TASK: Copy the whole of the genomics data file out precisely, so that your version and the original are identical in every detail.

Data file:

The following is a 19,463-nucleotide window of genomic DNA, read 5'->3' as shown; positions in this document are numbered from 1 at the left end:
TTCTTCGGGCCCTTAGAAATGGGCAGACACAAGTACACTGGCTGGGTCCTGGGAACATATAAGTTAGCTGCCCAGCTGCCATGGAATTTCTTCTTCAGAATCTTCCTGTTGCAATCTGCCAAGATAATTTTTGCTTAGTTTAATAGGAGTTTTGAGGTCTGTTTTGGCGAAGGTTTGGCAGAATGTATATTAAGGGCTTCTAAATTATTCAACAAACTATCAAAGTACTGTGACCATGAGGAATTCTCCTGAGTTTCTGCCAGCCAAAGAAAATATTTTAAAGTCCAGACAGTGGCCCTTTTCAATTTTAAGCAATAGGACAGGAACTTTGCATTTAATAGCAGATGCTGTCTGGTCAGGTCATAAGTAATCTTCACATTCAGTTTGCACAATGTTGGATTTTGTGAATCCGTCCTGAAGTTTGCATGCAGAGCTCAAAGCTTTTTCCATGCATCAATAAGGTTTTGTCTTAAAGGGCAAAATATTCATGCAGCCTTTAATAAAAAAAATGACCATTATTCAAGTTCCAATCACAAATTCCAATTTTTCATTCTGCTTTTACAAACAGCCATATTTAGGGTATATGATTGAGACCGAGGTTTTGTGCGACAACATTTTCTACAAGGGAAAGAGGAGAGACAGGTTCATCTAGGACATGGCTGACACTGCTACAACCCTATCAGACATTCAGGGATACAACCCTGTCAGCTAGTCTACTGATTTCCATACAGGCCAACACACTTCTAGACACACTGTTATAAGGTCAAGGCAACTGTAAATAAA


The following is a 19,463-nucleotide window of genomic DNA, read 5'->3' as shown; positions in this document are numbered from 1 at the left end:
TTCTTCGGGCCCTTAGAAATGGGCAGACACAAGTACACTGGCTGGGTCCTGGGAACATATAAGTTAGCTGCCCAGCTGCCATGGAATTTCTTCTTCAGAATCTTCCTGTTGCAATCTGCCAAGATAATTTTTGCTTAGTTTAATAGGAGTTTTGAGGTCTGTTTTGGCGAAGGTTTGGCAGAATGTATATTAAGGGCTTCTAAATTATTCAACAAACTATCAAAGTACTGTGACCATGAGGAATTCTCCTGAGTTTCTGCCAGCCAAAGAAAATATTTTAAAGTCCAGACAGTGGCCCTTTTCAATTTTAAGCAATAGGACAGGAACTTTGCATTTAATAGCAGATGCTGTCTGGTCAGGTCATAAGTAATCTTCACATTCAGTTTGCACAATGTTGGATTTTGTGAATCCGTCCTGAAGTTTGCATGCAGAGCTCAAAGCTTTTTCCATGCATCAATAAGGTTTTGTCTTAAAGGGCAAAATATTCATGCAGCCTTTAATAAAAAAAATGACCATTATTCAAGTTCCAATCACAAATTCCAATTTTTCATTCTGCTTTTACAAACAGCCATATTTAGGGTATATGATTGAGACCGAGGTTTTGTGCGACAACATTTTCTACAAGGGAAAGAGGAGAGACAGGTTCATCTAGGACATGGCTGACACTGCTACAACCCTATCAGACATTCAGGGATACAACCCTGTCAGCTAGTCTACTGATTTCCATACAGGCCAACACACTTCTAGACACACTGTTATAAGGTCAAGGCAACTGTAAATAAA